Evangelism Resources 101: The Gospel Tract

I was considering calling this post “equip the chickens!” after a comment from a conversation I had with a church planter some time ago. We were discussing ways of growing an Old School Presbyterian church plant and I mentioned that while having a good website and being in the phonebook were both important, that the primary means of growth was going to be via word of mouth as members of the church evangelized the lost and invited the unchurched. This provoked a rather disheartened sigh from the other pastor and the comment, “I’m afraid that most our people are too chicken to do any personal evangelism” to which I responded, “well how have you equipped and encouraged your chickens for battle?” He laughed but confessed he hadn’t done anything along those lines and didn’t really even know where to start. I had two suggestions for him, first beginning a simple program of evangelism training and second, producing a gospel tract with a gospel presentation, and information about the church. I’ll discuss methods of going about training your congregation to “always be prepared to give an answer to everyone who asks you to give the reason for the hope that you have… with gentleness and respect” in a follow-on posting, but for now I wanted to discuss how to go about preparing a simple tract. I’ll be using as an example one we are currently handing out:

tractfront1.jpgtractback.jpg

The tract itself is a fold-over with an infinity symbol on the front and a map to the church on the back. When folded it is the size of a business card and fits easily within a wallet. On the inside of the tract is a simple gospel presentation, which uses the infinity symbol to discuss the importance of eternity, namely that whether or not they are saved during the incredibly brief period of their lives will determine whether they spend eternity in heaven or hell. It then gives the church logo, times, and contact info. The tract utilizes both law and gospel and calls upon the sinner to repent and believe in the Lord Jesus Christ for salvation.

These tracts are small and simple to hand-out, the average church member requires no training whatsoever to use them (to illustrate that point, my five year old son gave away three yesterday). They are also relatively inexpensive, especially compared to far less targeted general advertising methods like the newspaper, these cost us $150 per 1000.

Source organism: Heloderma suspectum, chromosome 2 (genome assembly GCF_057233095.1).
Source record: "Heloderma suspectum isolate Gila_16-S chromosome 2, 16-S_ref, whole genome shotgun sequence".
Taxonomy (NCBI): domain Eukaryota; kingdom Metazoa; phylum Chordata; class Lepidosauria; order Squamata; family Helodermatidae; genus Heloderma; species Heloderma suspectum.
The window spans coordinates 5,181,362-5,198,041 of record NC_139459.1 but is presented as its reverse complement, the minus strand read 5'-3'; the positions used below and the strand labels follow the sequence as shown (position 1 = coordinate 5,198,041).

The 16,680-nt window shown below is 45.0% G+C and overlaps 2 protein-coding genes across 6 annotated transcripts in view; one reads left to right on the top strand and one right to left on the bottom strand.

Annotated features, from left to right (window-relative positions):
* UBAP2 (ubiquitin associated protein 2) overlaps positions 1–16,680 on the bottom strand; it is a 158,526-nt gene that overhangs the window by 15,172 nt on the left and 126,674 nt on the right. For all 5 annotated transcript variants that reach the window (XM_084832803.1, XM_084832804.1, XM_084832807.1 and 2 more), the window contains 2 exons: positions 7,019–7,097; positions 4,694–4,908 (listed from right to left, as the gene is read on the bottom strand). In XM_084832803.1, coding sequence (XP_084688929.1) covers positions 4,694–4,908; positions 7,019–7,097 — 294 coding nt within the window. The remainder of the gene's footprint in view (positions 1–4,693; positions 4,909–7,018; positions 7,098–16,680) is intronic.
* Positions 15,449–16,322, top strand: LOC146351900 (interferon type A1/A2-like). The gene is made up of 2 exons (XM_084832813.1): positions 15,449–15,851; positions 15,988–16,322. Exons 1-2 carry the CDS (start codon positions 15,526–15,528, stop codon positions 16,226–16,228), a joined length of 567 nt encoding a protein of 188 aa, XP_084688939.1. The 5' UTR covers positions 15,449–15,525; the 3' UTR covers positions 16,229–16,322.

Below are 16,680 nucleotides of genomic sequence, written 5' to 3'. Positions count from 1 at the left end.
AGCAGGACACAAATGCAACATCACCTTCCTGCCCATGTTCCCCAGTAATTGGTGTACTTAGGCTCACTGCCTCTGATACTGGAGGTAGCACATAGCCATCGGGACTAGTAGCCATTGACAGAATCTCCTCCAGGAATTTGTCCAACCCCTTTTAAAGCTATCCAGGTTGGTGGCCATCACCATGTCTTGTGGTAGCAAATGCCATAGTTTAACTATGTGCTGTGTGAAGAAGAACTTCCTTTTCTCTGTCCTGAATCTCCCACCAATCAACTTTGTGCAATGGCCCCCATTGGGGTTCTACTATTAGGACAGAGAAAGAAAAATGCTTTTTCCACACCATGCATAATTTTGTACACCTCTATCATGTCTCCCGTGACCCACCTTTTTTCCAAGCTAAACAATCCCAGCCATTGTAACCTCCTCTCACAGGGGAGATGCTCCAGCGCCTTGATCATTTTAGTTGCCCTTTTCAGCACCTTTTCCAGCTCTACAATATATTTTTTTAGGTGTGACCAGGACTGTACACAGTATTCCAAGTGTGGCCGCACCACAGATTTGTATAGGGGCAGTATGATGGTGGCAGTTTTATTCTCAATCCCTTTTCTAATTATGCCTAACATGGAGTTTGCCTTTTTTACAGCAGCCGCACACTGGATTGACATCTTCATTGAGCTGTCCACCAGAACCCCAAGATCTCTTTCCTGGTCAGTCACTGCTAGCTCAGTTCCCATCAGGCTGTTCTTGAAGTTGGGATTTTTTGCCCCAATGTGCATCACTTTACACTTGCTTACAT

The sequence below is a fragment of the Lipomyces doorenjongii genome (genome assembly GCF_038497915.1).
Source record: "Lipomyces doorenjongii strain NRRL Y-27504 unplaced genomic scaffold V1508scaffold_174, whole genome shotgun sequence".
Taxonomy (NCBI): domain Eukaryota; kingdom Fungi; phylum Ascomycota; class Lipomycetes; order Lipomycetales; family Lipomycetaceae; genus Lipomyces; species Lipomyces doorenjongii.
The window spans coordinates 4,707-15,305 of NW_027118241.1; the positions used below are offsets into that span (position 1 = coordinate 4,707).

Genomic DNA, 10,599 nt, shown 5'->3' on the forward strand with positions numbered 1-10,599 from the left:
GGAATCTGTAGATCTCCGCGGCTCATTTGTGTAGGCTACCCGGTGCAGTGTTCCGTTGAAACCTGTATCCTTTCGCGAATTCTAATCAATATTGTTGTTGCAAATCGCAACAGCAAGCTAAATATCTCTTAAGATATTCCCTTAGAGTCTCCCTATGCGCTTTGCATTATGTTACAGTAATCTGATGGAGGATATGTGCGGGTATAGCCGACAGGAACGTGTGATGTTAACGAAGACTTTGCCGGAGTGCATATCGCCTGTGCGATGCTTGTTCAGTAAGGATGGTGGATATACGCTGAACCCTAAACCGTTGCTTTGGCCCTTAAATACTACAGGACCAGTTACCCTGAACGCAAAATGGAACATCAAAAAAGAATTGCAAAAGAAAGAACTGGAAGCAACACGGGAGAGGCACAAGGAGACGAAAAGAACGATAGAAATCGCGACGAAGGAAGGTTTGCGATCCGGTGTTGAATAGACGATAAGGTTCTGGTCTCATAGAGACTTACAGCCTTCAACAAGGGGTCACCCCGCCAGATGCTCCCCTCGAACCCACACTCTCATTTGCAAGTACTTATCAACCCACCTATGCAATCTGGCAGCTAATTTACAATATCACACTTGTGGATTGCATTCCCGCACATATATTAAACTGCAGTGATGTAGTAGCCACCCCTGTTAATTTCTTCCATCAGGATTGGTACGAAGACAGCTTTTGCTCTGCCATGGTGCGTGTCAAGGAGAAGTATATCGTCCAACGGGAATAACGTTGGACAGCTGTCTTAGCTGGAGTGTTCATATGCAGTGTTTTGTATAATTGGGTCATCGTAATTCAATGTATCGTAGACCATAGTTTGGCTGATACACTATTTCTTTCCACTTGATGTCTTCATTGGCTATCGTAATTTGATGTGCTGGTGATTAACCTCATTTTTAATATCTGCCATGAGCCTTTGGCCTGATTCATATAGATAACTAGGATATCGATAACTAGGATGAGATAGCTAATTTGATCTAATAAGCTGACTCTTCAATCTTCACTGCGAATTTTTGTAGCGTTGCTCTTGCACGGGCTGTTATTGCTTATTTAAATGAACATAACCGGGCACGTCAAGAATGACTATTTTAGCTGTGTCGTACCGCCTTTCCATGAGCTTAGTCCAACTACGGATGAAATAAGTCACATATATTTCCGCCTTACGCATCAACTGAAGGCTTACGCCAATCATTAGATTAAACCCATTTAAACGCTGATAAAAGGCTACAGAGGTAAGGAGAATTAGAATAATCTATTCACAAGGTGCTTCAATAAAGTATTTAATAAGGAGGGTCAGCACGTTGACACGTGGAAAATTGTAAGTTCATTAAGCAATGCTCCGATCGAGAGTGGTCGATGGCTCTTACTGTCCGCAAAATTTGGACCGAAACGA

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About Andrew Webb

Andrew James Webb, Pastor Providence PCA, Fayetteville NC. Born: July 29, 1969 Rochford, Essex England Education: MA Modern History, St. Andrews University, Fife, Scotland, 1991 M.Div., Westminster Theological Seminary, Glenside, PA, 2001 Personal Details: Husband of Joy Webb, Father of Margaret (6), Victor (5), Graham (3) and Isabel (10 Mos.) Secular Work History: Upon graduation from University, I returned to the United States and worked for two Madison Ave Advertising Firms in copy writing and advertising space sales. After moving to Northern Virginia, I went into computing. I worked as a Systems Administrator in Washington D.C. for both the Bureau of National Affairs (BNA) (a legal publishing firm,) and the International Republican Institute. Experience: Licensed by Potomac Presbytery, May 1997 and Philadelphia Presbytery in 1999. From 1998 to 2001 I did a three year apprentice/internship under Dr. Mark Herzer while working with the Christ Covenant church plant in Hatboro, PA. Ordained as an RE at Christ Covenant PCA in 2000 and as a TE by Central Carolina in 2001 when I was called to be the Organizing Pastor for Providence PCA Mission, Cross Creek PCA's church plant in Fayetteville, NC (home to Ft. Bragg and Pope Airforce Base). In 2005 when the Providence PCA Particularized I was blessed to be called by the congregation to be their Pastor. Presbytery Committees: Assistance and Membership (Philadelphia), Candidates (Central Carolina), Nominations (Central Carolina) GA Committees: Bills and Overtures, Covenant Theological Seminary Other: I have had a number of my essays on theological topics published including What is the Reformed Doctrine of Divorce? and Five Reasons Not To Go See The Passion of the Christ Why I Don't Have an English Accent: I don't have an English accent because my parents moved to New Jersey when I was six!
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7 Responses to Evangelism Resources 101: The Gospel Tract

  1. J.W.M. says:

    Andy,

    The subject of tracts is something which interests me, as I seek to learn the best ways to evangelize & reach out. I realize that at times they work, but at the same time I wonder… are tracts really appropriate? They seem almost like a buy-in to an advertiser-consumer model.

    If a saving relationship to Christ is as intimate and important as Scripture & faithful churches teach, isn’t it treating it a little cheaply to paste it on a tract – like some spiritual lingerie ad?